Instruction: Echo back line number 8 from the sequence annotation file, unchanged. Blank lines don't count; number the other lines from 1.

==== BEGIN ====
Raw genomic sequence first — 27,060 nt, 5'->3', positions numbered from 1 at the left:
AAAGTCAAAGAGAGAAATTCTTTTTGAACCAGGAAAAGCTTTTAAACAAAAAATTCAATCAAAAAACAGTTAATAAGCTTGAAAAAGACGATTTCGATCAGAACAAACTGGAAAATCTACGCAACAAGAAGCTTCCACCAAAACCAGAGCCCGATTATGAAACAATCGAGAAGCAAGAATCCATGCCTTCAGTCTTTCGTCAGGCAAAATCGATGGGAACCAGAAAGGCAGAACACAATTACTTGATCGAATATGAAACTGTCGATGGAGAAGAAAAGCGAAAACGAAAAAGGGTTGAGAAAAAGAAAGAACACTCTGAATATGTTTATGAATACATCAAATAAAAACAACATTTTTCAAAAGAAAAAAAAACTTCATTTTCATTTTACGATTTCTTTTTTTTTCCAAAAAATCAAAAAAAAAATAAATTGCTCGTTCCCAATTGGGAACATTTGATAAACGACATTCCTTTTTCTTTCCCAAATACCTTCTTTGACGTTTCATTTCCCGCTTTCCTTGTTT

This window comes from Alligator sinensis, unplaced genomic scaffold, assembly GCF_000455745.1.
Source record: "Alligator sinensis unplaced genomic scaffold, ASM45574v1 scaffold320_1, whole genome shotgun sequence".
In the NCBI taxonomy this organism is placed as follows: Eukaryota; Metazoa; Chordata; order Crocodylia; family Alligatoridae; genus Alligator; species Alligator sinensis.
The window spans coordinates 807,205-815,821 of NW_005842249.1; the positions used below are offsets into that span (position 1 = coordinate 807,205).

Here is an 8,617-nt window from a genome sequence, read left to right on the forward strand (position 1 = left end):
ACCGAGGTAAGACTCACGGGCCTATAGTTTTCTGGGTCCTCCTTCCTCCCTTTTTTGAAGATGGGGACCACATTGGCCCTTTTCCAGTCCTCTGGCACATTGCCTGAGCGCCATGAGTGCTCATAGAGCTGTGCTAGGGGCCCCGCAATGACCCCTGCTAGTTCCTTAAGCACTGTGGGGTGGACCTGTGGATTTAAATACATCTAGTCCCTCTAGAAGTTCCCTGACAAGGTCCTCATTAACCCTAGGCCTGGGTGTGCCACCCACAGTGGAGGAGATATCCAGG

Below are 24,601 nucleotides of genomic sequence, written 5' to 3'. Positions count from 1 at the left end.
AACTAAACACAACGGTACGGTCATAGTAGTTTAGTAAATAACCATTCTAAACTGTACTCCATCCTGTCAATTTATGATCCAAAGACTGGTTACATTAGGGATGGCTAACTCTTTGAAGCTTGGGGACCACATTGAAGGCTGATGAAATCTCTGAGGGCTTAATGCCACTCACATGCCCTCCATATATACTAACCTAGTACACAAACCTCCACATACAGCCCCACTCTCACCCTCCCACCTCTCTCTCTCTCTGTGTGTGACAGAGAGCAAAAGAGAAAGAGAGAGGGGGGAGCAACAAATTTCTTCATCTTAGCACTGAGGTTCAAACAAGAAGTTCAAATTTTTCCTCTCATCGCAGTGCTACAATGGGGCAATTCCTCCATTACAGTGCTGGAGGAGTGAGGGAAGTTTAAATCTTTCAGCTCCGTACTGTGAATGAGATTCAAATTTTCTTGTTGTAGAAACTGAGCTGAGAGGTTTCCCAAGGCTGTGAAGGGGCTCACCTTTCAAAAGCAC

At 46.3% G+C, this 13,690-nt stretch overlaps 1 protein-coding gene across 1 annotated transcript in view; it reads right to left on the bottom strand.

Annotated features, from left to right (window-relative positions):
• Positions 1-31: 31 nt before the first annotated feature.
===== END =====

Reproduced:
ACCGAGGTAAGACTCACGGGCCTATAGTTTTCTGGGTCCTCCTTCCTCCCTTTTTTGAAGATGGGGACCACATTGGCCCTTTTCCAGTCCTCTGGCACATTGCCTGAGCGCCATGAGTGCTCATAGAGCTGTGCTAGGGGCCCCGCAATGACCCCTGCTAGTTCCTTAAGCACTGTGGGGTGGACCTGTGGATTTAAATACATCTAGTCCCTCTAGAAGTTCCCTGACAAGGTCCTCATTAACCCTAGGCCTGGGTGTGCCACCCACAGTGGAGGAGATATCCAGG